Arthur C. Clarke Predicts The Future From 1964 — How Well Did He Do?

By David Wharton | Updated

This article is more than 2 years old

ClarkeIn addition to being one of the literary titans of the science fiction genre, Sir Arthur C. Clarke proved an adept hand at predicting the ways technology would evolve in the future, from game-changing communications satellites to visions of space flight that uncannily mirrored the eventual real thing. Of course, this sort of forecast runs the risk of you looking goofy a few decades down the line when we’re not all puttering around the sky in Jetsons vehicles. Or, as Clarke himself more eloquently put it:

Trying to predict the future is a discouraging, hazardous occupation, because the prophet invariably falls between two schools. If his predictions sound at all reasonable, you can be quite sure that in 20, or at most 50 years, the progress of science and technology has made him seem ridiculously conservative. On the other hand, if by some miracle a prophet could describe the future exactly as it was going to take place, his predictions would sound so absurd, so far-fetched that everybody would laugh him to scorn.

Clarke made that declaration on a BBC science program called Horizon, first broadcast on September 21, 1964. Clarke’s appearance was on the sixth episode of the show (currently in its 50th year), an episode entitled “The Knowledge Explosion.” This was also around the time Clarke was working with director Stanley Kubrick to create a little independent film called 2001: A Space Odyssey, so Clarke’s mind was, if anything, even more focused on trying to prognosticate the future. Here are a couple of his predictions, which you can determine the validity of by looking around yourself and determining whether you’re in an underwater hotel or whatever.

Aiming for the year 2000, Clarke predicts a world where communications satellites allow us to be “in instant contact with each other, wherever we may be. Where we can contact our friends anywhere on Earth, even if we don’t know their actual, physical location.” This, Clarke said, would allow the citizens of the future to conduct business from wherever they may be, without being tied down to one particular office. And that’s pretty much 100% correct. He’s essentially predicting telecommuting, but our reality has taken it much farther than that. The Internet, cell phones, and social media have utterly reshaped our culture, and continue to do so in ever-surprising new ways. If those things didn’t exist, you wouldn’t be reading this, and there’s a really good chance you wouldn’t have access to the videos of Clarke that accompany this article. On this bullet point, Clarke knocked it out of the park.

However, he also predicts that these changes could be the death knell of cities as we know them, since no one will have to commute for any reason but pleasure. That obviously is not the case; not every job lends itself to telecommuting, and cities offer more reasons for clustering together than simply job convenience. They were and remain centers of culture, art, and business in such a way that they likely won’t be going extinct anytime soon.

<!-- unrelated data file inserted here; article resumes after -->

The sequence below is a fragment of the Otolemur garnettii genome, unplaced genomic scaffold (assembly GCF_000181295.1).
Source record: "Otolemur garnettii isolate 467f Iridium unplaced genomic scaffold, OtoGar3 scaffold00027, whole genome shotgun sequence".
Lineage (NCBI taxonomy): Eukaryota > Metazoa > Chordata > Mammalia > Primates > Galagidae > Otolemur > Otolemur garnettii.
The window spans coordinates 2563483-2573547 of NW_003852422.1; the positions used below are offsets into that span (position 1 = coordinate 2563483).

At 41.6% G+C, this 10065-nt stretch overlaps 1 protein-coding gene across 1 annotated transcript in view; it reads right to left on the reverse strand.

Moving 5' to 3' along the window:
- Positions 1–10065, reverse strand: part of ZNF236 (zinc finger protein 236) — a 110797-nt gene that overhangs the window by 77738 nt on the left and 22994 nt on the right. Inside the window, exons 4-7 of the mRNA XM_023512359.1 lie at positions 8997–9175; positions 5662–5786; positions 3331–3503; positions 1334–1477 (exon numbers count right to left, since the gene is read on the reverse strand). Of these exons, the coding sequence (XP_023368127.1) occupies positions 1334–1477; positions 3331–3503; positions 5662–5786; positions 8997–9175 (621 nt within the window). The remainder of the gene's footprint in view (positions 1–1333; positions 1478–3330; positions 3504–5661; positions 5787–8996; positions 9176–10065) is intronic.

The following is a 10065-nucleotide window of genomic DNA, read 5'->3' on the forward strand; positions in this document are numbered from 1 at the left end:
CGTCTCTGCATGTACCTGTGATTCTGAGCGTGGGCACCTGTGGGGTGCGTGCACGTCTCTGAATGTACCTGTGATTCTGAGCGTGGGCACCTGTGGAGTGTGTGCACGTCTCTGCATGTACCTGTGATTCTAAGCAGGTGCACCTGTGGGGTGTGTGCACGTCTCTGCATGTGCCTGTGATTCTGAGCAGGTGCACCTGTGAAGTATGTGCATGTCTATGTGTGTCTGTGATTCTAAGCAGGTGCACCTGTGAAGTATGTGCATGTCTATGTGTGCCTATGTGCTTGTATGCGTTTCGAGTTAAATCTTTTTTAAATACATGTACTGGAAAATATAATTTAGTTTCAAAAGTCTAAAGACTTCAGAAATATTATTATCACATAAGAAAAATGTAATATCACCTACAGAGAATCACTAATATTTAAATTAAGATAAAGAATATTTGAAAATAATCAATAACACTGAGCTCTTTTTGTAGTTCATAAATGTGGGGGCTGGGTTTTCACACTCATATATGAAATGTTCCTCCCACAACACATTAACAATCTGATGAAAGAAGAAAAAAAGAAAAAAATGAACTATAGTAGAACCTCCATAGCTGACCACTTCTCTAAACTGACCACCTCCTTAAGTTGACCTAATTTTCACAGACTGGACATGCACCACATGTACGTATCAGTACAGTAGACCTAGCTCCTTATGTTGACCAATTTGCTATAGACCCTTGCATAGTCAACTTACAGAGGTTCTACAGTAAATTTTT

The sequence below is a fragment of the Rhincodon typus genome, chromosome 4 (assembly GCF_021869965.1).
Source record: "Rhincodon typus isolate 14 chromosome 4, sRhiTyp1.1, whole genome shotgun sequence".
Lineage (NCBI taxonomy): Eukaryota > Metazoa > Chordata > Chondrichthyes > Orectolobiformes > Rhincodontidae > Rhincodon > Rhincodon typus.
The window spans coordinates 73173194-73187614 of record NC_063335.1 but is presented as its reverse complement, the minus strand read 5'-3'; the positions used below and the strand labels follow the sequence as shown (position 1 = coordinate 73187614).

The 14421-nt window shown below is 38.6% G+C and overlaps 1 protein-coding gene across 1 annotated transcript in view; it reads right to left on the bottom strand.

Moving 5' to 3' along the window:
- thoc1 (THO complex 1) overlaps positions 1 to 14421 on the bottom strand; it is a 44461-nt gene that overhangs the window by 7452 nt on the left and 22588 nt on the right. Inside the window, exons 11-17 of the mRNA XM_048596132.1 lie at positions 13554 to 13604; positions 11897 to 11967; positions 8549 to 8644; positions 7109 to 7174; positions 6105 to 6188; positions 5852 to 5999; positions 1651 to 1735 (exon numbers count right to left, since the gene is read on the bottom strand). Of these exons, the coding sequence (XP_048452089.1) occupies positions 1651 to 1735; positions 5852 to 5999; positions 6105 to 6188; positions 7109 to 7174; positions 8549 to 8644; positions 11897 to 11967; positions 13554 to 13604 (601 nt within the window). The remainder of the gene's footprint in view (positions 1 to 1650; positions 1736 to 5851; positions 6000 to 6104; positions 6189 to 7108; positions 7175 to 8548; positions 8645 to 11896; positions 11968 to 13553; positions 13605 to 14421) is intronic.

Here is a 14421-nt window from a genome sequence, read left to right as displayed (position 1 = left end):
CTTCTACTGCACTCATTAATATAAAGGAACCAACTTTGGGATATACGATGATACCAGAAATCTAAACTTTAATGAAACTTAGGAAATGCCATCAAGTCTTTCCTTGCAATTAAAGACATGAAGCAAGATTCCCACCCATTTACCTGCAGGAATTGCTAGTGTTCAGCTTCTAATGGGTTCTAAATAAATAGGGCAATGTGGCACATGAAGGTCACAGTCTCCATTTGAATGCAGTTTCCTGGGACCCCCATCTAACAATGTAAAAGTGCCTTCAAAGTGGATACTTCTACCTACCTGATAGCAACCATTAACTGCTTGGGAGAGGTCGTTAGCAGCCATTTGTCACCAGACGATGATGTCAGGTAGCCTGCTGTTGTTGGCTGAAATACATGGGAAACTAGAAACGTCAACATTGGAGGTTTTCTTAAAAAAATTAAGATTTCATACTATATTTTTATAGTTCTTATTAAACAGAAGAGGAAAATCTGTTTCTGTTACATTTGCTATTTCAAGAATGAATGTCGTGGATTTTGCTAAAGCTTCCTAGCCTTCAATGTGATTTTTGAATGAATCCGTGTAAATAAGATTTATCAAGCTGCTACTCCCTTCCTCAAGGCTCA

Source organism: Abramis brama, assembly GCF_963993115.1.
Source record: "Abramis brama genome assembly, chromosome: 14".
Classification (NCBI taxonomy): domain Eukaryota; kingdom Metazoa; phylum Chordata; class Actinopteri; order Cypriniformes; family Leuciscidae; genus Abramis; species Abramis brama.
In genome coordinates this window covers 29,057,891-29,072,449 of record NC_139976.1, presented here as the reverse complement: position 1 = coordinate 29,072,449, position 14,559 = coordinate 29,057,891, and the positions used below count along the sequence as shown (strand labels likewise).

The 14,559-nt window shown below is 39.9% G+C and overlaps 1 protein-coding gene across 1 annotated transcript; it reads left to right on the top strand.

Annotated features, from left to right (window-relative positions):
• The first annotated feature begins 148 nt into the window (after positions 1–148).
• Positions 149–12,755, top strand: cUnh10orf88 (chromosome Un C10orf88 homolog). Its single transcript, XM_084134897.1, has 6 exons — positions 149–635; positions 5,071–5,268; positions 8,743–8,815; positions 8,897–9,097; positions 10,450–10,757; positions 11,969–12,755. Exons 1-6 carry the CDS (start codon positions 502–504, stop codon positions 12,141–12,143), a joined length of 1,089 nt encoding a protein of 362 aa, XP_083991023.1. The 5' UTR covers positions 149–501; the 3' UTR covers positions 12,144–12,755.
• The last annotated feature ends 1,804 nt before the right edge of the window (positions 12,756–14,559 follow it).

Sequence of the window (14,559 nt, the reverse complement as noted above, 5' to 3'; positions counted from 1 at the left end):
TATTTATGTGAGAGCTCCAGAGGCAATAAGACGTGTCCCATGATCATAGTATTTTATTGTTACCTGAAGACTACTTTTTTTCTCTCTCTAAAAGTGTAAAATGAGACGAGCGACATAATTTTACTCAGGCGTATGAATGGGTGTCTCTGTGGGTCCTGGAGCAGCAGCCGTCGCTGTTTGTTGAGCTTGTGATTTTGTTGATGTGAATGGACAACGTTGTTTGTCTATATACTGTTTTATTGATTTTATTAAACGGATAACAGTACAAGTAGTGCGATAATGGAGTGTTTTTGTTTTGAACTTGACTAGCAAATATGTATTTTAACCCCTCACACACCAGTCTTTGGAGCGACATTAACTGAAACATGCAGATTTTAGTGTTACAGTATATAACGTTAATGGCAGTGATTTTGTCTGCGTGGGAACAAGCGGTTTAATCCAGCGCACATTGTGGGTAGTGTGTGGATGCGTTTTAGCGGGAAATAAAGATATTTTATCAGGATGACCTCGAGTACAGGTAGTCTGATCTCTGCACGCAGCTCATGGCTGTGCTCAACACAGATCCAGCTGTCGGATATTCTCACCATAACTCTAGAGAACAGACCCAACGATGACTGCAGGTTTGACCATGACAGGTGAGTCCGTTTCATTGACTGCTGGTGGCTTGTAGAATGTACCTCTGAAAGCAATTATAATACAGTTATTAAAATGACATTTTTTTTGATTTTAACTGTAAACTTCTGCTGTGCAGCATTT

Clarke predicts a form of bio-engineering that would involve “the development of intelligent and useful servants among the other animals on this planet, particularly the great apes and, in the oceans, the dolphins and whales.” Well, since I’m typing this myself rather than dictating it to my chimpanzee butler, I guess that’s a swing and a miss. While research continues to prove that creatures like apes and cetaceans are even more intelligent than we had given them credit for, we haven’t really gone down the particular path Clarke predicts. If anything, the role he’s describing looks to be filled more with robotics, if anything. But on the upside, we dodged that whole “super-chimpanzee trade union” problem.

Clarke predicted the rise of computers and artificial intelligence, and that they would eventually “completely out-think their makers.” Clarke didn’t see this as the looming threat people like Elon Musk do, instead saying, “I think we should see it as a privilege to be stepping stones to higher things.” That’s all well and good until a T-800 is mulching you and dumping your remains into a protein vat, Arthur.

What about the ability to write information directly on the brain, allowing us to become “instant experts?” Or erasing memories in the style of Eternal Sunshine of the Spotless Mind? We’re already doing it in mice.

Suspended animation, so that astronauts can sleep through the enormous distances space travel entails? Trials are already under way. Life extension? It seems the possibilities become more fascinating with each passing year.

Sadly, we don’t have colonies on the Moon or Mars, but both governmental and private space agencies have their eyes set on landing humans on the Red Planet within a few decades. As for terraforming other worlds to make them livable, that’s likely a lot further down the horizon, but then again getting to the Moon once seemed like an impossible task, until somebody did it.

You can watch the rest of Clarke’s Horizon appearance below.